Tiburon: 6 x44 (MSRP: $8.00): 1000 boxes
Sucio:  7 x 48 (MRSP $9.00): 1000 boxes
Monstro: 5 x 60 ($MSRP 10.00): 1000 boxes

Total Production: 100,000 cigars

The blog post says the cigar is medium to full in body.  Stay tuned for more information as this cigar makes its way into stores.

Press Release (and thoughts): ENTUBAR™ CRV TO DEBUT AT IPCPR 2011


MIAMI – Berger & Argenti Premium Cigars today announced the official debut of ENTUBAR CRV will take place next month at the 79th Annual IPCPR Convention and Trade Show in Las Vegas, Nevada.

ENTUBAR CRV (Connecticut River Valley) is a medium-full flavored, super-premium extension of the sensational ENTUBAR cigar brand. Blended with flavorful, deeply aged Nicaraguan and Dominican tobaccos ensconced in a U.S. Connecticut #1 Grade Shade-Grown wrapper, ENTUBAR CRV is delicately packaged in rustic Spanish cedar boxes of 20 cigars and available in five (5) distinct vitolas: Corona Macho (4 5/8” x 48); Robusto (5 3/8” x 54); Double Corona (7 5/8” x 54); Torpedo (6 7/8” x 56) and Gran Toro (6 5/8” x 54).

“ENTUBAR CRV is a natural step in the evolution of the ENTUBAR brand, using a top grade, shade-grown U.S. Connecticut River Valley wrapper,” said Michael Argenti, president of Berger & Argenti. “The blend exhibits a wonderful dichotomy of flavor – rich, bold and complex yet very smooth and creamy.”

ENTUBAR CRV is the latest ENTUBAR brand extension to pay tribute to the time-honored Cuban cigar making technique known as ‘entubado’ while also establishing a revolutionary new process of manufacturing premium cigars. Each deeply aged Nicaraguan filler leaf that comprises all ENTUBAR cigars are carefully rolled creating delicate ‘scrolls’ of rich, flavorful tobacco. This age-old method ensures open chambers of air flow from the foot to the head of the cigar. The ligero tobacco, which lends the cigar its unique full body, are bunched independently and then placed into the center of the remaining ‘entubado’ rolled filler blend. This ‘channel’ of ligero tobacco ranges the full length of the cigar and extends 3/8” beyond the finished trimmed foot, creating a startlingly unique ‘fuse like’ appearance that assures a superior draw, flawless conical burn with a long white ash, and a myriad of complex flavors channeled directly onto the palate.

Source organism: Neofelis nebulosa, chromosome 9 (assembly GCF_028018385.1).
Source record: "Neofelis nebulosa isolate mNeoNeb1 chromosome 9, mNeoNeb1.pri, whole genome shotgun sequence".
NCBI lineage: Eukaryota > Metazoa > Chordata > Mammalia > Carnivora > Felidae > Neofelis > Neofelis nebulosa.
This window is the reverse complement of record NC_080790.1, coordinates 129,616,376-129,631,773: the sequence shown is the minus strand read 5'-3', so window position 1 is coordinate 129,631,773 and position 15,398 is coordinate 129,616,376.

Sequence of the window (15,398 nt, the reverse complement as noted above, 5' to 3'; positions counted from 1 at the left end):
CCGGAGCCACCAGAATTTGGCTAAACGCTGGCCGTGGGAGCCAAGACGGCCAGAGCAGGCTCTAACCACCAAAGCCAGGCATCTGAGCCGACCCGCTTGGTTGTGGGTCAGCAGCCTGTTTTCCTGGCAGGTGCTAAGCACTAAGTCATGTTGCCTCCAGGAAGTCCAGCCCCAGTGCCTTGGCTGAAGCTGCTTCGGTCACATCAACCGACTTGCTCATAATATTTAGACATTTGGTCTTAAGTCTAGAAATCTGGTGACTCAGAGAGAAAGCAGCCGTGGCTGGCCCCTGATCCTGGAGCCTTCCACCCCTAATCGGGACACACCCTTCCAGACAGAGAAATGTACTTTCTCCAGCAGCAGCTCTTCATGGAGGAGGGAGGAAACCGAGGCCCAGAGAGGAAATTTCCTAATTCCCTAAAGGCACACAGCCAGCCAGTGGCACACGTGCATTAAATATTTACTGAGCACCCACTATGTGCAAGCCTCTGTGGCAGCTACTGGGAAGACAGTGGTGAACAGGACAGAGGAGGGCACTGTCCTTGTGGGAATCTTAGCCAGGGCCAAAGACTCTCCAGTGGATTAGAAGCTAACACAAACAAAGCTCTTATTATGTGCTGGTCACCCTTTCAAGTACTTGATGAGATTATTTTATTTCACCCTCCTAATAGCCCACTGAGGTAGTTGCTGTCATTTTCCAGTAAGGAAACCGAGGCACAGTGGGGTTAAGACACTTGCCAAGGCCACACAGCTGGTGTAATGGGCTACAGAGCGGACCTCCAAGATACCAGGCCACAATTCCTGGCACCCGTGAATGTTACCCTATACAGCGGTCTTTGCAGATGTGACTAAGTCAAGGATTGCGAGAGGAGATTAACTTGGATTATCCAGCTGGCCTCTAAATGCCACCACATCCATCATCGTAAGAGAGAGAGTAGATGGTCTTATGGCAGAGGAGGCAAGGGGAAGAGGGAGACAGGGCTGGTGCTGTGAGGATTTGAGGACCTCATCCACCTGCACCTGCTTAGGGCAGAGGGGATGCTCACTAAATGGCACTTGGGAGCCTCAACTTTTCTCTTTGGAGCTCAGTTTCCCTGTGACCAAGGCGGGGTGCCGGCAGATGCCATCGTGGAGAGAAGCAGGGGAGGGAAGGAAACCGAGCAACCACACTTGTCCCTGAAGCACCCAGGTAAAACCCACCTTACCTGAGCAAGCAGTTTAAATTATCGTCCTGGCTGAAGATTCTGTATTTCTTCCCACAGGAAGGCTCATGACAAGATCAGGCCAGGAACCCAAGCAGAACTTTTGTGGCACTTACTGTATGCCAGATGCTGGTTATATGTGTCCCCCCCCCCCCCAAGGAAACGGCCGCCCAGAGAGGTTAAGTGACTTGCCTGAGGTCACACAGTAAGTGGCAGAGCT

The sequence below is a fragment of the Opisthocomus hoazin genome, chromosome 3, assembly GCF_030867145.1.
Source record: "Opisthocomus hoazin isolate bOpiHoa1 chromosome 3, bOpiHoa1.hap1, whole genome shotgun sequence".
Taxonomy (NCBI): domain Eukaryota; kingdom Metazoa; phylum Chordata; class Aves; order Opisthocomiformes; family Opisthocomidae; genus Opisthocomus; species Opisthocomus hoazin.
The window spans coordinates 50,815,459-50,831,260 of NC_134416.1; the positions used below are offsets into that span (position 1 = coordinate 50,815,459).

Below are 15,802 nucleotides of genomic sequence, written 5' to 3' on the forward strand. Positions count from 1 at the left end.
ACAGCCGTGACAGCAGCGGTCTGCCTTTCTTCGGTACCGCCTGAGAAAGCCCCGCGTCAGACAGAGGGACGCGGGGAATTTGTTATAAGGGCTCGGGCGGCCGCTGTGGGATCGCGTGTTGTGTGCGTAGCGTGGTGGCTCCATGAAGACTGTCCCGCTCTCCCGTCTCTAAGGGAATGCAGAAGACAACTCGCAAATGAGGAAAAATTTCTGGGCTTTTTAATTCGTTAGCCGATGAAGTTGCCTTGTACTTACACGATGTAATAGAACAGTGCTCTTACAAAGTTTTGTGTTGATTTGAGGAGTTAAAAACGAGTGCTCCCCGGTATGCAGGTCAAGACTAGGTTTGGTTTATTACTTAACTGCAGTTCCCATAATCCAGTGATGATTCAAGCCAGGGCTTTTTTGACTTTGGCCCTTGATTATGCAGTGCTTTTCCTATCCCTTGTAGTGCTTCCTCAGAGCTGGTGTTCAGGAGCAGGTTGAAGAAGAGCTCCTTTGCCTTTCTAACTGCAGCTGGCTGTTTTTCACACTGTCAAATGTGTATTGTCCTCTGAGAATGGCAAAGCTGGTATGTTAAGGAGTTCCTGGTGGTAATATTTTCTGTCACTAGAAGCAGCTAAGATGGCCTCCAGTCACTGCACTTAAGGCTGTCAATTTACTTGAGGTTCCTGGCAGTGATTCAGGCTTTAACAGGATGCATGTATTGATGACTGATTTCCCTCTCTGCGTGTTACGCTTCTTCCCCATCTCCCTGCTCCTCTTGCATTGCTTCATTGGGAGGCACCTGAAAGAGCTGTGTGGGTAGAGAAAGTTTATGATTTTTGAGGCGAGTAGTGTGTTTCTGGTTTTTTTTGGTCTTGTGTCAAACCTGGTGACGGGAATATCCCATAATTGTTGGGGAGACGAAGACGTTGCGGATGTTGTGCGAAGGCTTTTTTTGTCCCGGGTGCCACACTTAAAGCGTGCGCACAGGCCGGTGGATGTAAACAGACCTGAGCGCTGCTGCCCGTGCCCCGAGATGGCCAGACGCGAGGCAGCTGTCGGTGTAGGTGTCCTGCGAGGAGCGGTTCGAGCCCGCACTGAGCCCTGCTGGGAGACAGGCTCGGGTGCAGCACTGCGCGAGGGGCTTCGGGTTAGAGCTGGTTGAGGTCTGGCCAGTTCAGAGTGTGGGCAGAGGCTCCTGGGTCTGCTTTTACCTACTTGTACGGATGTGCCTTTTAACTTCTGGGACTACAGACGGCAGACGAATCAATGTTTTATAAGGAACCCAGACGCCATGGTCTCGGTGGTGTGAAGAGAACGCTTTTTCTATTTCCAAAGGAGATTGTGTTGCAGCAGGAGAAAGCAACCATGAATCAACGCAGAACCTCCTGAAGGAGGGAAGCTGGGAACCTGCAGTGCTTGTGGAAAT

Berger & Argenti Premium Cigars is a privately-held company headquartered in Miami, Florida with agricultural and production facilities in Esteli, Nicaragua. The company serves as the exclusive manufacturer, importer and distributor of world-class, super-premium cigar brands including ENTUBAR, ENTUBAR QUAD MADURO, CLASICO and MOOCH®. For more information, please call toll-free (800) 815-1155 or visit the Berger & Argenti website at www.bergerargenti.com.


Berger & Argenti is one of the few cigar makers employing the entubar rolling process.  

The Entubar rolling process is a more labor intensive process, but the end result is that it does make for a unique smoking experience.  The idea of expanding this line with a Connecticut wrapper will broaden the appeal of this cigar.  I'm curious to see what the ligero middle does for this smoke.

Disclaimer:  This press release was posted on Albert Argenti's Facebook page.

Sunday, June 26, 2011

Update: Comptroller's Office in Maryland Won't Enforce Internet Cigar Sales Ban

An update on the Maryland Internet Internet Cigar Sales ban: